The response posted above is based upon the limited factual information made available and is not intended as a full and complete response to the question. The only reliable manner to obtain complete and adequate legal advice is to consult with an attorney, fully explain your situation, and allow the attorney sufficient opportunity to research the applicable law and facts required to render an accurate opinion. The basic information provided above is intended as a public service only, a full discussion with an attorney should be undertaken before taking any action. The information posted on this forum is available for public viewing and is not intended to create an attorney client relationship with any individual. These answers are provided for informational purposes only, a person should consult with their own individual legal counsel before taking any action that could affect their legal rights or obligations.


#7

Please explain on this. I don’t understand what this means. No fault state, what does this mean?


#8

Hello! Thanks so much for providing this forum and your help. We had called your office today but you do not serve our area.

Here is the scenario: Marine wife commits adultery which is proven by military intervention. Confessions documented. Pictures also, them unclothed in the marital bed. She has now filed for divorce, under what grounds, we have no idea yet.

Our question is, can the ex-husband-to-be countersue for the adultery? And, if so, would he do that through his attorney or just by going to court and taking the evidence on the date that has been set?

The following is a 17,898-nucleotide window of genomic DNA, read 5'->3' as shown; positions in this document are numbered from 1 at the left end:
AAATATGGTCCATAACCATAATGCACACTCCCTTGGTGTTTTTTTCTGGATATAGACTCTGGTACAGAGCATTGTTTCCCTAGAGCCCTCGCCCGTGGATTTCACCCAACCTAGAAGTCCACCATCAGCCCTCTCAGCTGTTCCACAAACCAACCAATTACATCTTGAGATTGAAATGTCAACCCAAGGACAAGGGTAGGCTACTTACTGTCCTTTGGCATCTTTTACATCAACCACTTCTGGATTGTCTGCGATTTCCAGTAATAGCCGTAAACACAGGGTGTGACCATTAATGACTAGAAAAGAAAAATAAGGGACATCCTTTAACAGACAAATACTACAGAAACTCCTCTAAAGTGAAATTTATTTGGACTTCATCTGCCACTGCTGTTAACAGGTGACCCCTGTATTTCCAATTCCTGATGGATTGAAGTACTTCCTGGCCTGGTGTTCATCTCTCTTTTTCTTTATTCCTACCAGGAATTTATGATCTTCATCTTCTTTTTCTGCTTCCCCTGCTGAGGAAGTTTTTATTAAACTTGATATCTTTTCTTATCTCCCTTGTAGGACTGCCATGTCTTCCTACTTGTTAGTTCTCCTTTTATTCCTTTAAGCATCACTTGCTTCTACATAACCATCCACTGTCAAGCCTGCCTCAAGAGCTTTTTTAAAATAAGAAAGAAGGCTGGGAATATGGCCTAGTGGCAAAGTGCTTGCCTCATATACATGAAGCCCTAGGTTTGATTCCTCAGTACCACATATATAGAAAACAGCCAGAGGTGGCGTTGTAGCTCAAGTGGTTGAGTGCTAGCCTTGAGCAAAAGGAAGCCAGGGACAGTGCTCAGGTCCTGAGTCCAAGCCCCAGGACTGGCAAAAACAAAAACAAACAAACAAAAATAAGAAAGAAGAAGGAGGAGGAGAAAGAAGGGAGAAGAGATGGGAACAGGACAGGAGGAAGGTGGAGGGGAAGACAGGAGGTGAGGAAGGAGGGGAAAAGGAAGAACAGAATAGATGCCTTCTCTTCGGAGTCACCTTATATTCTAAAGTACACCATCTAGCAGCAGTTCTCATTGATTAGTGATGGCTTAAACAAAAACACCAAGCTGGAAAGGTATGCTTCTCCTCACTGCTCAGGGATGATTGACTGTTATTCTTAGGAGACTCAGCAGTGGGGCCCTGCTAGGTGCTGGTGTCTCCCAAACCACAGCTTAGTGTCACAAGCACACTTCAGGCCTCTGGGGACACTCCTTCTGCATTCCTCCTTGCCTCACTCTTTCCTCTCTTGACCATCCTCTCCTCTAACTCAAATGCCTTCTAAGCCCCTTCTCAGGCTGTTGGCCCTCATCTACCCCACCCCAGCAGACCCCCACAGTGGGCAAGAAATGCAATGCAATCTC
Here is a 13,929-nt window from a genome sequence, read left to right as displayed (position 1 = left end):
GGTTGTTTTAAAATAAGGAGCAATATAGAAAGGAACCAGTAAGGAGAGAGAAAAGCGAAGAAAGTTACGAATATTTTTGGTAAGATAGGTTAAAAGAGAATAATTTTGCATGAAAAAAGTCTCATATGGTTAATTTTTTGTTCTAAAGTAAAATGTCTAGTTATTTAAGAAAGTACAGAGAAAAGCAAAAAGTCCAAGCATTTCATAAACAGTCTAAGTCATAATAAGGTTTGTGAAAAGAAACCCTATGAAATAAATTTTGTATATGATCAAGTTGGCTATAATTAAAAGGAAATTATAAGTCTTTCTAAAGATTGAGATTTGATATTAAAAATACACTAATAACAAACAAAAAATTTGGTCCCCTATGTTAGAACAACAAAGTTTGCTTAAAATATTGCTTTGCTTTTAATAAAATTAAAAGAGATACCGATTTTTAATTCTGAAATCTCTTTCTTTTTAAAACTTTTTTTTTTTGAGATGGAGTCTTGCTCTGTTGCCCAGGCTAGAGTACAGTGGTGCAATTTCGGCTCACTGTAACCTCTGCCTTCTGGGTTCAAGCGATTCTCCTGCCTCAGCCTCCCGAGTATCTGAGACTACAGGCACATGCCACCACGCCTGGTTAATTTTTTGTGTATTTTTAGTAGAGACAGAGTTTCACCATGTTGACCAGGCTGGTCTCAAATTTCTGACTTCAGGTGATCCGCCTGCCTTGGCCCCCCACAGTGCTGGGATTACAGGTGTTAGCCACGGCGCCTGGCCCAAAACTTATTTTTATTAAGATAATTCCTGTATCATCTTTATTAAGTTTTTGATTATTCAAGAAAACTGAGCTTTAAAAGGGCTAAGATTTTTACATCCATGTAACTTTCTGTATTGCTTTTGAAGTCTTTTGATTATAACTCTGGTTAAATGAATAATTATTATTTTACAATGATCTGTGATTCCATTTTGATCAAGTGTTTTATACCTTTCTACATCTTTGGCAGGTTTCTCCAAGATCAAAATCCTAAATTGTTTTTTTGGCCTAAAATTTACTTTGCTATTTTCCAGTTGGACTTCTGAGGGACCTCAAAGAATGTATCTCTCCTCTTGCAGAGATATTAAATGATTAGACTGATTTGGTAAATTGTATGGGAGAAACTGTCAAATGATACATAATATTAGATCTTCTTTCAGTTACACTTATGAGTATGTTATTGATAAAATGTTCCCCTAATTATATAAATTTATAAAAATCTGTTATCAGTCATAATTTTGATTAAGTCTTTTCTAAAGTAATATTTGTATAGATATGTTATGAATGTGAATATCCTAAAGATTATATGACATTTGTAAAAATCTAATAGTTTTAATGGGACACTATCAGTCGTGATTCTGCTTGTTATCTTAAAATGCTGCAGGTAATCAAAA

What does winning by adultery provide? What will that do to this divorce?

She has filed for alimoney, child custody, child support, etc… Also, does this have ANY bearing on a child custody issue which the court date is one month after the divorce?? He is fighting for custody as well.

Thanks in advance!


#9

North Carolina is a no fault divorce state which means one does not have to prove grounds for divorce. An absolute divorce will be granted upon petition filed one year and one day after the date of separation.
While no civil action lies for adultery the husband can use the infidelity to bar any claim for alimony the wife may have, assuming she is the dependant spouse. A dependant spouse is one who makes less money than the other spouse, and who can prove he or she is actually and substantially dependant on the supporting spouse to meet his or her needs. In North Carolina a dependant spouse who can be proven to have had an affair is barred from seeking alimony.
As for the custody action, infidelity is rarely considered as a “make or break factor” in a custody determination. The court will consider any and all evidence that relates to what is in the chidren’s best interests, and morality is considered. Therefore er adultery may help the father’s case, but likely not in a substantial manner.
Please feel free to contact our client liaison who may be able to refer to you an attorney who practices in your area.


#10

Thanks so much for your reply… One more thing… She is from another country and he has been told that once the divorce is final, she will be deported…however, we couldn’t be certain of that. This is one reason why he wondered if it was imperative to present the adultery part…